Fernando Henrique Cardoso Quotes

Fernando Henrique Cardoso
  • Fernando Henrique Cardoso

  • Date of birth: June 18, 1931
  • Born: in Rio de Janeiro, Brazil.

  • Description: Fernando Henrique Cardoso, (born June 18, 1931) - also known by his initials FHC - was the 34th President of the Federative Republic of Brazil for two terms from January 1, 1995 to January 1, 2003. He is an accomplished sociologist, professor and politician.[1] He was awarded in 2000 with the prestigious Prince of Asturias Award for International Cooperation.[2]

    Born in Rio de Janeiro, he has lived in São Paulo most of his life. Cardoso is a widower (he was married to Ruth Vilaça Correia Leite Cardoso until her death June 24, 2008) and has four children.[3] Educated as a sociologist, he was a Professor of Political Science and Sociology at the Universidade de São Paulo.[4] He was President of the International Sociological Association (ISA), from 1982 to 1986. He is a member of the Institute for Advanced Study (Princeton),[5] an honorary foreign member of the American Academy of Arts and Sciences and has penned several books. He was also Associate Director of Studies in the École des Hautes Études en Sciences Sociales in Paris and then visiting professor at the Collège de France and later at the Paris-Nanterre University.[6] He later lectured at United States' universities including Stanford University and the University of California, Berkeley.[6] He is fluent in four languages: Portuguese, English, French and Spanish.[6]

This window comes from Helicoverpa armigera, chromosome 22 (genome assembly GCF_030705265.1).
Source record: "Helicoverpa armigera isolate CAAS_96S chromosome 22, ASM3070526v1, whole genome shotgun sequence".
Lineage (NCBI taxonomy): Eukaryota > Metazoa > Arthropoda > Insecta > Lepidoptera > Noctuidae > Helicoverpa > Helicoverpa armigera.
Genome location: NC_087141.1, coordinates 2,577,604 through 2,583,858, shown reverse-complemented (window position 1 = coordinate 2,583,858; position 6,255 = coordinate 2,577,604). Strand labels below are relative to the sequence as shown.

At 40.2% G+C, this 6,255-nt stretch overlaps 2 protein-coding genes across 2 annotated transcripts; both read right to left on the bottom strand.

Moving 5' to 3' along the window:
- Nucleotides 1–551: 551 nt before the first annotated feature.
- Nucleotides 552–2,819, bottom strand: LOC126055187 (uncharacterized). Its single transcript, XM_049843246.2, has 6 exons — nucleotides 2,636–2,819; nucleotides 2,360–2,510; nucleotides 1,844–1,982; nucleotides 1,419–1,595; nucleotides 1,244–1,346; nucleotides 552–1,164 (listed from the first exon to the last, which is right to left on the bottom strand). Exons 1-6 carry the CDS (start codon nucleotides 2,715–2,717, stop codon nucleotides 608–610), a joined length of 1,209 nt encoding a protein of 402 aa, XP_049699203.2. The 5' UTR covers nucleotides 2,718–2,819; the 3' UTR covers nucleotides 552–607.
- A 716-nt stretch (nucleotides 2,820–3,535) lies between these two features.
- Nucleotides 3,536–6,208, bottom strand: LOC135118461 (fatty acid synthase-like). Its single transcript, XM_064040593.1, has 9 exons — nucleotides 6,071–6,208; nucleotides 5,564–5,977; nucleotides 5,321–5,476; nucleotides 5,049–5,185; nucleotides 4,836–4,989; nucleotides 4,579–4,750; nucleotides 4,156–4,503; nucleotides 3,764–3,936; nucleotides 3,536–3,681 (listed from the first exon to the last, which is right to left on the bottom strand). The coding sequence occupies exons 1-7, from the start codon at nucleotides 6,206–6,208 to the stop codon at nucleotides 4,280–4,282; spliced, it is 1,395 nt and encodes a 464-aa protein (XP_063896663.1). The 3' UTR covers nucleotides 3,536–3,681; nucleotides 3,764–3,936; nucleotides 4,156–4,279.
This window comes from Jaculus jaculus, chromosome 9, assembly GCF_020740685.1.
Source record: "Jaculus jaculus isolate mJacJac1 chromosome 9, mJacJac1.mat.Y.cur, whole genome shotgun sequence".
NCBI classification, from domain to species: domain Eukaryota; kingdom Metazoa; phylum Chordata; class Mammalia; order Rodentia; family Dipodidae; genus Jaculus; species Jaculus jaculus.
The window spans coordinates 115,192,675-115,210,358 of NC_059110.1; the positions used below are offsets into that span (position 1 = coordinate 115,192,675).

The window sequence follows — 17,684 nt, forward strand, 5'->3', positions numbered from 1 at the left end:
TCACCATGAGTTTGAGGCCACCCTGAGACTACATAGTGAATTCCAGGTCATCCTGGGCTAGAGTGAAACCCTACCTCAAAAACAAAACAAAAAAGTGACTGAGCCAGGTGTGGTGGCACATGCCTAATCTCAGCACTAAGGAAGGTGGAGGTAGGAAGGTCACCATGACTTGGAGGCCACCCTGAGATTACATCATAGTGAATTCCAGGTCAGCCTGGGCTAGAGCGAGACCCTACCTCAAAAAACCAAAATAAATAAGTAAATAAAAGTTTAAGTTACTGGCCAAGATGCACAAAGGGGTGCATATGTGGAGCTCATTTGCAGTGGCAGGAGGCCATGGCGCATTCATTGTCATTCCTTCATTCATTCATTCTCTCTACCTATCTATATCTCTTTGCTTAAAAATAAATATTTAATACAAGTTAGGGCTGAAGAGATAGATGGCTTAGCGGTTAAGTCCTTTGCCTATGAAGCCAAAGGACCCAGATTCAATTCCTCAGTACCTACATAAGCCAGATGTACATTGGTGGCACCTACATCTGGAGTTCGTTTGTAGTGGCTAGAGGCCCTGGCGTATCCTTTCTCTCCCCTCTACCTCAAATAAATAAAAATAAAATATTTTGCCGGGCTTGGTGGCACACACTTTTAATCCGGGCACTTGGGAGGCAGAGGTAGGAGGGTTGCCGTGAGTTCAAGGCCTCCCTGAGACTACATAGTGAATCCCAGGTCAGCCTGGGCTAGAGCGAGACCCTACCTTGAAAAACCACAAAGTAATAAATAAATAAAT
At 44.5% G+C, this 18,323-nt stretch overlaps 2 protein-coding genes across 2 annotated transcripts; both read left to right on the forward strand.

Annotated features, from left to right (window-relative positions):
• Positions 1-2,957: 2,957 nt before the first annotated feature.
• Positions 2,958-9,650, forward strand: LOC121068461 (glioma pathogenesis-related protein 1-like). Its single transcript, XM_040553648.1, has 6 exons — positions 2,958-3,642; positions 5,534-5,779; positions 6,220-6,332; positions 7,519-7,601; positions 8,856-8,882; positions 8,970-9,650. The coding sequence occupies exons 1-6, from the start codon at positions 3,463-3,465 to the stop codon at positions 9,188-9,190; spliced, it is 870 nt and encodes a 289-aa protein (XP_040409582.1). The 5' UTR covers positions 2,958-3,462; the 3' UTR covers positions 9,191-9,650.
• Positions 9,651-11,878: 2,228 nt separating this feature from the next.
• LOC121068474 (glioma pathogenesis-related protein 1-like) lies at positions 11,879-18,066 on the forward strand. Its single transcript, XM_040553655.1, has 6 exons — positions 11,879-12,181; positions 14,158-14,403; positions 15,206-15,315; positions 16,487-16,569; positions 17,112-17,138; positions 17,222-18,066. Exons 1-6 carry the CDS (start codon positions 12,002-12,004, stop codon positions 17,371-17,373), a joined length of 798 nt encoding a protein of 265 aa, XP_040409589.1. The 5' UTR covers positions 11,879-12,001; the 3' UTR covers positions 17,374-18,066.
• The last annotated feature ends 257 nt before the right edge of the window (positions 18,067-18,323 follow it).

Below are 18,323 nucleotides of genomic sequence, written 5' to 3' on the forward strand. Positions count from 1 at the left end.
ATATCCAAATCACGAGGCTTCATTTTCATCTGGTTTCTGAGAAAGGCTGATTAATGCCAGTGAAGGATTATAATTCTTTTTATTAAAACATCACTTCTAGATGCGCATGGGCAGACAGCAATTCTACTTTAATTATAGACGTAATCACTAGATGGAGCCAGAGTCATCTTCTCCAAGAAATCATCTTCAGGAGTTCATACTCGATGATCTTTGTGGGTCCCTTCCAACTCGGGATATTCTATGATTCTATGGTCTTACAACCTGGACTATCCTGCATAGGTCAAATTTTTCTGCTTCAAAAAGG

After his presidency, he was appointed to a five-year term (2003-2008) as professor-at-large at Brown University's Watson Institute for International Studies, where he is now on the board of overseers. Cardoso is a founding member of the University of Southern California Center on Public Diplomacy's Advisory Board.[citation needed] In February 2005, he gave the fourth annual Kissinger Lecture on Foreign Policy and International Relations at the Library of Congress, Washington DC on "Dependency and Development in Latin America.[7] In 2005, Cardoso was selected by the British magazine Prospect as being one of the world's top one hundred living intellectuals.

    From Wikipedia